- Capture Widths
Pelamis Wave Power has measured capture widths approaching 20m in small seas. The capture width of a machine is the width of wave front from which all the energy is extracted. Even though the Pelamis is only 4m wide it can capture a much greater width of wave front. The theoretical maximum capture widths of the Pelamis are much higher still and we will continue to work towards these limits through improved control of the machine response. For more information about the power capture abilities of Pelamis see 'Power Capture'.
- Installation & Removal Operations Proven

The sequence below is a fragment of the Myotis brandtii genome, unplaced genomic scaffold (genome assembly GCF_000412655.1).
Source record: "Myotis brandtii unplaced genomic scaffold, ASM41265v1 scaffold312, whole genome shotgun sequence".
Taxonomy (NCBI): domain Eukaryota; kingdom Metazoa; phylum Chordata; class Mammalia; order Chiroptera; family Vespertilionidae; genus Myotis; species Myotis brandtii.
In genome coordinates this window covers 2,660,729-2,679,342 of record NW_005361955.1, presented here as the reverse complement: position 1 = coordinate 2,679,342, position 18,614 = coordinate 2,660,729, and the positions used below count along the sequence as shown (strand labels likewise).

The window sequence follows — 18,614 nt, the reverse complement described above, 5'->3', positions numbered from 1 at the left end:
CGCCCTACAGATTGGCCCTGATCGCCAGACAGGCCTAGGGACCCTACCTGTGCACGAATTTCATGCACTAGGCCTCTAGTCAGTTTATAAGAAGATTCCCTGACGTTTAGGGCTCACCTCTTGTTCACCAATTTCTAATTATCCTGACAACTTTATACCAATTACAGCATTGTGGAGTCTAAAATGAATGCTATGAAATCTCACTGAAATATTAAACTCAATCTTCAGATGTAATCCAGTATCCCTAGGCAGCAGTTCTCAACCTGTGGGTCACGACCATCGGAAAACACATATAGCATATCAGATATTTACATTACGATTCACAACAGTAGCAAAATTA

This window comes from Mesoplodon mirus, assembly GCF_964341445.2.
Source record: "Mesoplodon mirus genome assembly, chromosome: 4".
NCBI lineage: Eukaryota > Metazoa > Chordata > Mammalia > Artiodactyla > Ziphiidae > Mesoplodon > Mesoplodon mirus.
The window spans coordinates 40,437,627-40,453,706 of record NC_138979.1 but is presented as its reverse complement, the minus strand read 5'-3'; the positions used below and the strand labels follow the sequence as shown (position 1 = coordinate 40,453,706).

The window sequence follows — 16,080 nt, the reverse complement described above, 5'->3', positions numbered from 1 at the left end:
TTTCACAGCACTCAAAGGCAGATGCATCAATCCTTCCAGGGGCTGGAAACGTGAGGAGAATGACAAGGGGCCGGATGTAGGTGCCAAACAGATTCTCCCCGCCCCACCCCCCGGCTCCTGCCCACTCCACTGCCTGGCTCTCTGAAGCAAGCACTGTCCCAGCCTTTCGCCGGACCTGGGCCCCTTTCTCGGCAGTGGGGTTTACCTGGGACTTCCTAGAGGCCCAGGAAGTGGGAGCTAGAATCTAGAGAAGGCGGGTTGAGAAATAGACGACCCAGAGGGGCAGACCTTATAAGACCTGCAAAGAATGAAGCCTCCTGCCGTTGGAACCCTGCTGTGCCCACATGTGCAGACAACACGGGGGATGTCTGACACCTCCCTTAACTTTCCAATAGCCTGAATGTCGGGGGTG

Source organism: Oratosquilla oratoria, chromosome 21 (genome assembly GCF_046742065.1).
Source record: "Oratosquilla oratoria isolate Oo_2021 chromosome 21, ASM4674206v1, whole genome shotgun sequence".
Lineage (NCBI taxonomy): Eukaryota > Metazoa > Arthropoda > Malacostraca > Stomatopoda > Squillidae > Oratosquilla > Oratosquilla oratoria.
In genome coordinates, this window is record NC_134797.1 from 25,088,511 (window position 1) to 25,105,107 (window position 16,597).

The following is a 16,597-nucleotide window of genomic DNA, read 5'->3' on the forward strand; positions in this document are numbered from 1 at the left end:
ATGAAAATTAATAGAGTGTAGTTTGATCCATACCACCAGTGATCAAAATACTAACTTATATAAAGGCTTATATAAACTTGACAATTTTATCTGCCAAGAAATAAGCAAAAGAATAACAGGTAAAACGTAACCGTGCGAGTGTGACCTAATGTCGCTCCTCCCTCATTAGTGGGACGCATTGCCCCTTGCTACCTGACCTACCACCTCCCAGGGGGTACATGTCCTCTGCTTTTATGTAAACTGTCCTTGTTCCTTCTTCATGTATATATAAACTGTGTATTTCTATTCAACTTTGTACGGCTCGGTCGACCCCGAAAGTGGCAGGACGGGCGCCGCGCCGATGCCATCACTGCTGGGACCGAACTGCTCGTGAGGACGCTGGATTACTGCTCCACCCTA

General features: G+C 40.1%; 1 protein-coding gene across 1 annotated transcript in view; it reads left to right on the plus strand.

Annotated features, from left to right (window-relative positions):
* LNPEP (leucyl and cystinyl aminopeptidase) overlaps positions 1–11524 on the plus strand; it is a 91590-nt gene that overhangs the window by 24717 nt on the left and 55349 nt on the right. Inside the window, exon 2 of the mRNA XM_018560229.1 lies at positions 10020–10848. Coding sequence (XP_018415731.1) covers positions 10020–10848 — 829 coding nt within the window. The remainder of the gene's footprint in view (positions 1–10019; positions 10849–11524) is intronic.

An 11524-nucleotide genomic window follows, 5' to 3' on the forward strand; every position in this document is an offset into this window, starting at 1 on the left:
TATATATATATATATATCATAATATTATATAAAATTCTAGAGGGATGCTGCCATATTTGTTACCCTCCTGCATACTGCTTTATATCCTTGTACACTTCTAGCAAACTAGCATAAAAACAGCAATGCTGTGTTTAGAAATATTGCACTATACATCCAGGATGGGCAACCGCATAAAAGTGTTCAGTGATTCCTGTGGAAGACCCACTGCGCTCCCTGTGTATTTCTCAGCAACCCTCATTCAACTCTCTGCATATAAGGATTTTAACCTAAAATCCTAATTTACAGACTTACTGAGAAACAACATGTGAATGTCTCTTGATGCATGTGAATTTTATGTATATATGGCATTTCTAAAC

The new installation and removal systems, developed with the support of the Carbon Trust, have proven their worth with smooth and safe connection and disconnection of the machine whilst in conditions up to 2.25m significant wave height so far. That’s pretty choppy, with individual waves above 3.5m high, and sufficient to make intervention possible year round without excessive waiting on weather, which as an enabling factor of commercial marine energy. The removal operation has also been conducted using a single vessel instead of the two that were required previously. The tests have also proven the use of the local Orkney Towage vessels, hired by the hour, to tow the machine out to the EMEC site and to hold the machine heading during the automated installation operation.